Proximity towards the jouissance of the Other, or the neighbor, in Lacan’s seminar The Ethics of Psychoanalysis becomes a matter of ethical concern because the Other as das Ding (the thing) poses problems outside of the moral relationship. The proximity towards the excessive jouissance of the neighbor as das Ding presents a number of interesting ethical problems. Žižek’s confrontation with das Ding is a complex procedure that remains ambiguous, particularly in light of his sympathies towards the Christian Pauline agape version of radical love. Žižek’s treatment of proximity towards the Other seeks a total escape from the fantasmatic symbolic coordinates of the oppressive symbolic order, whereas with Santner, in his text The Psychotheology of Everyday Life, the “mental excess” of jouissance caused by confrontation with the Other as das Ding is sought to be converted into an owning of the excessive proximity into a “blessings of more life.”- Daniel Tutt, "The Onject of Proximity: The Ethics of Psychoanalysis in Zizek and Santner Via Lacan"
Is the post-68’ drive to jouissance - to reaching the extreme of forms of sexual pleasures that would dissolve all social links and allow me to find a climax in the solipsism of absolute jouissance - not the very opposite of the consummation of the commodified products promising jouissance? The first (best exemplified by the work of Foucault) stands for a radical, "authentic," subjective position, while the second signals a defeat, a surrender to market forces... Is, however, this opposition effectively so clear? Is it not all too easy to denounce jouissance offered on the market as "false," as providing only the empty package-promise with no substance? Is the hole, the void, in the very heart of our pleasures not the structure of every jouissance? Furthermore, is it, rather, not that the commodified provocations to enjoy which bombard us all the time push us towards, precisely, an autistic-masturbatory, "asocial," jouissance whose supreme case is the addiction to drugs? Are drugs not at the same time the means for the most radical autistic experience of jouissance and a commodity par excellence?- Slavoj Zizek, "Religion between Knowledge and Jouissance"
The drive to pure autistic jouissance (through drugs or other trance-inducing means) arose at a precise political moment: when the emancipatory "sequence" of 1968 exhausted its potentials. At this critical point (mid-1970s), the only option left was a kind of direct, brutal, passage à l’acte, push-towards-the-Real, which assumed three main forms: the search for extreme forms of sexual jouissance; Leftist political terrorism (RAF in Germany, Red Brigades in Italy, etc.) whose wager was that, in an epoch in which the masses are totally immersed into the capitalist ideological sleep, the standard critique of ideology is no longer operative, so that only a resort to the raw Real of direct violence - l’action directe - can awaken the masses); and, finally, the turn towards the Real of an inner experience (Oriental mysticism). What all three share is the withdrawal from concrete socio-political engagement into a direct contact with the Real.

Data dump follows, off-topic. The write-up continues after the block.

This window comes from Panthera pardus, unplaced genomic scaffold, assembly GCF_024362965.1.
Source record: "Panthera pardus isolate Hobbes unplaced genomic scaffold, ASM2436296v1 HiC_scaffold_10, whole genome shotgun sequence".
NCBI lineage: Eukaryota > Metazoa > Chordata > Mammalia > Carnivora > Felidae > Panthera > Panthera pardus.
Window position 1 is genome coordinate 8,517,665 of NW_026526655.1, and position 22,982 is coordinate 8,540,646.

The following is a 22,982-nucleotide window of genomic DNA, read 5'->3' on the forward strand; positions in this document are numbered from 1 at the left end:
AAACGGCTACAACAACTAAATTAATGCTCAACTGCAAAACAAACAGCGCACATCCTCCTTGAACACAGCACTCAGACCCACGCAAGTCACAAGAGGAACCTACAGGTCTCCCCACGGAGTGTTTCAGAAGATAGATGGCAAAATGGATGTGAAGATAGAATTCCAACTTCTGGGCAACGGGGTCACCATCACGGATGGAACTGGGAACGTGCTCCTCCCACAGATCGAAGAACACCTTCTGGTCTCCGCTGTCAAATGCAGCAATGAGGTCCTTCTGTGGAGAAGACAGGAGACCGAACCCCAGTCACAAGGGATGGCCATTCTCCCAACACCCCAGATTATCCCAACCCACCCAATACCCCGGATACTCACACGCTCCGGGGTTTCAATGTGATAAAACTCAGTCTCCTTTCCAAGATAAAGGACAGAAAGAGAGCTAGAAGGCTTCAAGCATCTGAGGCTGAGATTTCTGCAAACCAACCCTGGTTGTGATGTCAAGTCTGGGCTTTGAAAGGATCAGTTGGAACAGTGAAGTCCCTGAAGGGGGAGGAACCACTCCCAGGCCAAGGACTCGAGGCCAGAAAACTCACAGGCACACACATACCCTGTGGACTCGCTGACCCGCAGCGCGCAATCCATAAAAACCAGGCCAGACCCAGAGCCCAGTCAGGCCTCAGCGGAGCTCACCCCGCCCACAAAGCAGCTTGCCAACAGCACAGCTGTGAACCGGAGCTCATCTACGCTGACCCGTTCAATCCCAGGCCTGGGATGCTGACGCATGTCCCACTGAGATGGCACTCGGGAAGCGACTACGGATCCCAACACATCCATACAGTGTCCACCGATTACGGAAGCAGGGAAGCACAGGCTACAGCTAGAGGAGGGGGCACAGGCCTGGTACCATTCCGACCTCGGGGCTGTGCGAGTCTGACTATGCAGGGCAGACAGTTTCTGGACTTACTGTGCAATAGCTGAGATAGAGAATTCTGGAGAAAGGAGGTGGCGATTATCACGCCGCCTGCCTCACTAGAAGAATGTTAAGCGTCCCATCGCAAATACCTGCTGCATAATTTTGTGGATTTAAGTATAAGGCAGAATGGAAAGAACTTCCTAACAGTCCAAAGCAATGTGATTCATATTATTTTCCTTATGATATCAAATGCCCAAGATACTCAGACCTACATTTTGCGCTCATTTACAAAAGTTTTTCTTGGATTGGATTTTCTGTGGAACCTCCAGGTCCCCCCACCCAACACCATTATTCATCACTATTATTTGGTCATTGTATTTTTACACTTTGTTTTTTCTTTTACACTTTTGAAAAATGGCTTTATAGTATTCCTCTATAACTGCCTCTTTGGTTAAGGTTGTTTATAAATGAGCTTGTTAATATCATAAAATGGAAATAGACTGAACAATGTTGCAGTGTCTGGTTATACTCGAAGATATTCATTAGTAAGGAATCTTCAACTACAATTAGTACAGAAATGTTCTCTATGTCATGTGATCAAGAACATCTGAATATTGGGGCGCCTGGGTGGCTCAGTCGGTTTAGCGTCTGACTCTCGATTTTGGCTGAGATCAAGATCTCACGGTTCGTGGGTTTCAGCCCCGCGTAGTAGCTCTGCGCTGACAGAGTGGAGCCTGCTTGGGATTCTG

The problem with today’s superego injunction to enjoy is that, in contrast to previous modes of ideological interpellation, it opens up no "world" proper - it just refers to an obscure Unnameable. Even the Nazi anti-Semitism opened up a world: by way of describing the present critical situation, naming the enemy ("Jewish conspiracy"), the goal and the means to achieve it, Nazism disclosed reality in a way which allowed its subjects to acquire a global "cognitive mapping," inclusive of the space for their meaningful engagement. This is why Badiou recently started to elaborate this topic of world, the "logic of worlds": what if the impetus came from his deeper insight into capitalism? What if the concept of world was necessitated by the need to think the unique status of the capitalist universe as world-less? Badiou recently claimed that our time is devoid of world -  how are we to grasp this strange thesis?
Perhaps, it is here that one should locate the "danger" of capitalism: although it is global, encompassing the whole worlds, it sustains a stricto sensu "worldless" ideological constellation, depriving the large majority of people of any meaningful "cognitive mapping." The universality of capitalism resides in the fact that capitalism is not a name for a "civilization," for a specific cultural-symbolic world, but the name for a truly neutral economico-symbolic machine which operates with Asian values as well as with others, so that Europe's worldwide triumph is its defeat, self-obliteration, the cutting of the umbilical link to Europe. The critics of "Eurocentrism" who endeavor to unearth the secret European bias of capitalism fall short here: the problem with capitalism is not its secret Eurocentric bias, but the fact that it REALLY IS UNIVERSAL, a neutral matrix of social relations.